I started this series in January 2010, with an Introduction and “Part 1: Four Elements.” In fall 2010, I picked it back up in earnest with the first of four planned seasonal guides, Part II – Autumn and Part III – Winter. I started writing these in a fortuitous year, because it is a leap year. We don’t move straight from Winter to Spring in leap years — we have a pause, a moment of liminal space, a moment to explore the element of Aether/Void, so I realized we also needed to add “Adar I, ” for leap years.
But now it is Tekufat Nissan, which is the marker of Spring in Judaism. Spring is the season of Earth (עָפָר) within Air (רוּחַ), according to the elemental system of RK’Jill Hammer which my concept is built on. RK’Jill assigns each season with an inner and outer element. The outer element, Air in this case, is the element we have in abundance. The inner element, Earth in this case, is the element we need. In the Peeling a Pomegranate approach to a sustainable spiritual practice, this translates to the idea of Earth (Resources) through Community (Air). This is the flip-side of Autumn where we have Community through Resources. Thinking this through, in Autumn we all are able to gather together in physical structures like Synagogues for our huge communal ritual holidays of the year — Rosh Hashanah and Yom Kippur. The ability to enjoy community is brought to us through the resources we have built over time. In Spring, we gather in private homes and share a small communal feast at Passover. It is the communal holiday that gives us the opportunity to share our resources with friends and family. Community, is really a short way of saying “communal ritual/spiritual experiences” and “resources” is short for “the resources you consume.”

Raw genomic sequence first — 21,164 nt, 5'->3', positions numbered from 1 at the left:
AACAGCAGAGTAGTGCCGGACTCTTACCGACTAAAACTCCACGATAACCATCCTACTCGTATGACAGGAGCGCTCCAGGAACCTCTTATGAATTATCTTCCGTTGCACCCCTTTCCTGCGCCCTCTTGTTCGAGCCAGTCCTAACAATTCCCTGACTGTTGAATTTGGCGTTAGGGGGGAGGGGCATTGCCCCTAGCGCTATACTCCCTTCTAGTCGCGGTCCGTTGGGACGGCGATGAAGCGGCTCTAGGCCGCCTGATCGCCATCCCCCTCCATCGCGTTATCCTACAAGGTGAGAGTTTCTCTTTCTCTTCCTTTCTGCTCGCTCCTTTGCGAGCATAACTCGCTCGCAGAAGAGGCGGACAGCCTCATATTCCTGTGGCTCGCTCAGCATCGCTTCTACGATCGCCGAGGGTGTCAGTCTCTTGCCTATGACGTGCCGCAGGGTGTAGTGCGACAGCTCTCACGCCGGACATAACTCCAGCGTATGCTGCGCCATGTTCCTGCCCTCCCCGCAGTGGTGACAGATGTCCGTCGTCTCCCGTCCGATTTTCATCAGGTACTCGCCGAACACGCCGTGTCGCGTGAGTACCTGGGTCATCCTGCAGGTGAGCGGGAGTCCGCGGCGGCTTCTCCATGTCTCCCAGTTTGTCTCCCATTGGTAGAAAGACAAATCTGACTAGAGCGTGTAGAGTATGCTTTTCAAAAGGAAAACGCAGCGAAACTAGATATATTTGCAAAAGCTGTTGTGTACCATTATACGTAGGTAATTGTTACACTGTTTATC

Continue reading “Part V – Spring | Elements of Embodied Judaism”